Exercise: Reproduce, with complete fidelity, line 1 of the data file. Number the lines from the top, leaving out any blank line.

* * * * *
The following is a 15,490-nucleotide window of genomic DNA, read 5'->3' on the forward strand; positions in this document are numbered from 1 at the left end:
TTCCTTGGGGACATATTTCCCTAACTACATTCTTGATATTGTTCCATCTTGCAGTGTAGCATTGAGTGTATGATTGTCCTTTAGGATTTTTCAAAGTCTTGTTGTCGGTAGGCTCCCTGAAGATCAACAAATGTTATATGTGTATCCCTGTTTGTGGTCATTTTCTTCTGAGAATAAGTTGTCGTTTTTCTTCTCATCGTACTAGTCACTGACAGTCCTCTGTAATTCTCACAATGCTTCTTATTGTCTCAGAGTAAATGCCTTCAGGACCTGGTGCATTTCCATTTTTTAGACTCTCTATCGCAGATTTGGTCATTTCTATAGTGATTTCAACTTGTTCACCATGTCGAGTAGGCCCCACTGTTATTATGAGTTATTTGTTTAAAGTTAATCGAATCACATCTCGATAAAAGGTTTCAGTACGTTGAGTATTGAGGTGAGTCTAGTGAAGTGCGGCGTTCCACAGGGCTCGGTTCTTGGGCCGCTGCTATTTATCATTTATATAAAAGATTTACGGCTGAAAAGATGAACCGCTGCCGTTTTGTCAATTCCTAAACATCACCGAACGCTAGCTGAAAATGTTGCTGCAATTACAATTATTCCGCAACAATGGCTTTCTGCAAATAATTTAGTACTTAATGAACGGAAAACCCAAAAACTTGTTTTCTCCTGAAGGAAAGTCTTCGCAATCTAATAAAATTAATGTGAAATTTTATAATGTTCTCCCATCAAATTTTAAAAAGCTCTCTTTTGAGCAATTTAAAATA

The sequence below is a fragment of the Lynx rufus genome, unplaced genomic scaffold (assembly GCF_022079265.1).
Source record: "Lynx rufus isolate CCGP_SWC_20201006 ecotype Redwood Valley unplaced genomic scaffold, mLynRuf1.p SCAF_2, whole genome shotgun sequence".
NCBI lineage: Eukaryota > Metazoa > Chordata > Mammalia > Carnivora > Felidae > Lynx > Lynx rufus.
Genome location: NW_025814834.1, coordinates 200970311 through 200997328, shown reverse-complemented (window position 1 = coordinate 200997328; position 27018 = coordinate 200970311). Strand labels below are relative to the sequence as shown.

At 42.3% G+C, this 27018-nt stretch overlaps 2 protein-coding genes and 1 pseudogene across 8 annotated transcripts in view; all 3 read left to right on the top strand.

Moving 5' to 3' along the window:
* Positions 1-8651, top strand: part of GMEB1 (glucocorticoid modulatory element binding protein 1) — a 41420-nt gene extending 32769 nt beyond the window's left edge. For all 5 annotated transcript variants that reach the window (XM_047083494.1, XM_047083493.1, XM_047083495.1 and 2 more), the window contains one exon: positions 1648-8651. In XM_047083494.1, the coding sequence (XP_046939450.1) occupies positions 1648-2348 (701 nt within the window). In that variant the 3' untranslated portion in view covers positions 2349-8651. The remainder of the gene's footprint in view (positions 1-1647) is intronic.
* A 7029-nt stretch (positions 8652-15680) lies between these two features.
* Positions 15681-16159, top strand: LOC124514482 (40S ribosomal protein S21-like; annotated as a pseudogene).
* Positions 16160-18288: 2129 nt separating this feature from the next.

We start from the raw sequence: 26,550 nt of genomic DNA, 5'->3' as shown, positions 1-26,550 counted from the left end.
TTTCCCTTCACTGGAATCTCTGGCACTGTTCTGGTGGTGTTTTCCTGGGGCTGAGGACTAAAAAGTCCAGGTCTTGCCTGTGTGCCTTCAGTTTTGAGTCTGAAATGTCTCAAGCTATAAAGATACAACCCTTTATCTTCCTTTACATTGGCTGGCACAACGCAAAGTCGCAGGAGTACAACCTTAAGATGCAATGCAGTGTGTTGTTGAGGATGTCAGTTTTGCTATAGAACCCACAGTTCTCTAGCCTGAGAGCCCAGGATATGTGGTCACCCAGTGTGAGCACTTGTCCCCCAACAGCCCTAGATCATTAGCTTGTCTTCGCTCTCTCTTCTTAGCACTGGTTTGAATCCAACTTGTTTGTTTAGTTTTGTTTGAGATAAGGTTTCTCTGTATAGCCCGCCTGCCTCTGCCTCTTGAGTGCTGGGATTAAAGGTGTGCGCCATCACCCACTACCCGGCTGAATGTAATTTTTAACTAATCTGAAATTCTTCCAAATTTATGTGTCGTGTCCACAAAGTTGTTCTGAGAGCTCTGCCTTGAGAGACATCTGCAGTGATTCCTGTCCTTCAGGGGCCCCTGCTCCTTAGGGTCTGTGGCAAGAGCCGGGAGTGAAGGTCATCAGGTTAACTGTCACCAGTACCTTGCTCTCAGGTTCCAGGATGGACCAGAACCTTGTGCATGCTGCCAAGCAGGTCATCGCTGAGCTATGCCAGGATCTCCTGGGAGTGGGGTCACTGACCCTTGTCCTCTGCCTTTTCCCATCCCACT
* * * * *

The following is a 15,490-nucleotide window of genomic DNA, read 5'->3' on the forward strand; positions in this document are numbered from 1 at the left end: